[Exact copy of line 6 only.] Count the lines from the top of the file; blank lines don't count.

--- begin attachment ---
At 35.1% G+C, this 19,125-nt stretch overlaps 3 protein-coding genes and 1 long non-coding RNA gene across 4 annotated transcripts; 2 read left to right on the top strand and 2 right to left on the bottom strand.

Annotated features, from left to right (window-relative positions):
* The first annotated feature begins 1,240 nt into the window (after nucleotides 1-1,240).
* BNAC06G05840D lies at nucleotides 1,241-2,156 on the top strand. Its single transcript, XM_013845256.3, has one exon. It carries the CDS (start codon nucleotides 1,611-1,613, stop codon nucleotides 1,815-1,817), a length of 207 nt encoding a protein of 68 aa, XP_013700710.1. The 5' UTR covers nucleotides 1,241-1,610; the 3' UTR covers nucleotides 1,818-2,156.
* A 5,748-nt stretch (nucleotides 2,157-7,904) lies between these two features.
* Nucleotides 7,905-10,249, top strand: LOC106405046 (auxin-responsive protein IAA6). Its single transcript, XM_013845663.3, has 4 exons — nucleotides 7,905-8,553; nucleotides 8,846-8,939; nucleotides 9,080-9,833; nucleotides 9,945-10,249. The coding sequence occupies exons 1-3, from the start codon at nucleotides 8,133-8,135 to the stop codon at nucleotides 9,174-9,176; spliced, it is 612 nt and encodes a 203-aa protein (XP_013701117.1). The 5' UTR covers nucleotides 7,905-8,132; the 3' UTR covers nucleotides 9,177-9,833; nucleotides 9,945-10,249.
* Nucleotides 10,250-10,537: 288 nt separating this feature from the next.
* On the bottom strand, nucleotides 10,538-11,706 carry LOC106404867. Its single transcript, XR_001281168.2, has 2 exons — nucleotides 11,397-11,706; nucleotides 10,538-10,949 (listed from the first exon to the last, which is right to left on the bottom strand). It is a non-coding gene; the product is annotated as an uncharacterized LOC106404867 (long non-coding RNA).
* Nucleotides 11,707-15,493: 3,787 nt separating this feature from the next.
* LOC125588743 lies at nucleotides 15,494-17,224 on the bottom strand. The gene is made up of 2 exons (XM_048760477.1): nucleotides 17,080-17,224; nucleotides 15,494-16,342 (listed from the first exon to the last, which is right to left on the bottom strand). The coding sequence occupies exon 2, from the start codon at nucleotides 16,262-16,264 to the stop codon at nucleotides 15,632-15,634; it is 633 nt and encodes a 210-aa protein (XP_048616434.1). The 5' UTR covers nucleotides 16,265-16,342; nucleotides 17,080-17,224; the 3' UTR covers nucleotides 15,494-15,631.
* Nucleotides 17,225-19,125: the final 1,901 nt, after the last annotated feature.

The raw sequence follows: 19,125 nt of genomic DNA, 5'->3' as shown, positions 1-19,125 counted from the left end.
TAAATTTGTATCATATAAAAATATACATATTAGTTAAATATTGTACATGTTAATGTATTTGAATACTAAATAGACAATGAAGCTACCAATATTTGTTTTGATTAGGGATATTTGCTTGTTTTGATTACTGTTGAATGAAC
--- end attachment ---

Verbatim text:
* Nucleotides 7,905-10,249, top strand: LOC106405046 (auxin-responsive protein IAA6). Its single transcript, XM_013845663.3, has 4 exons — nucleotides 7,905-8,553; nucleotides 8,846-8,939; nucleotides 9,080-9,833; nucleotides 9,945-10,249. The coding sequence occupies exons 1-3, from the start codon at nucleotides 8,133-8,135 to the stop codon at nucleotides 9,174-9,176; spliced, it is 612 nt and encodes a 203-aa protein (XP_013701117.1). The 5' UTR covers nucleotides 7,905-8,132; the 3' UTR covers nucleotides 9,177-9,833; nucleotides 9,945-10,249.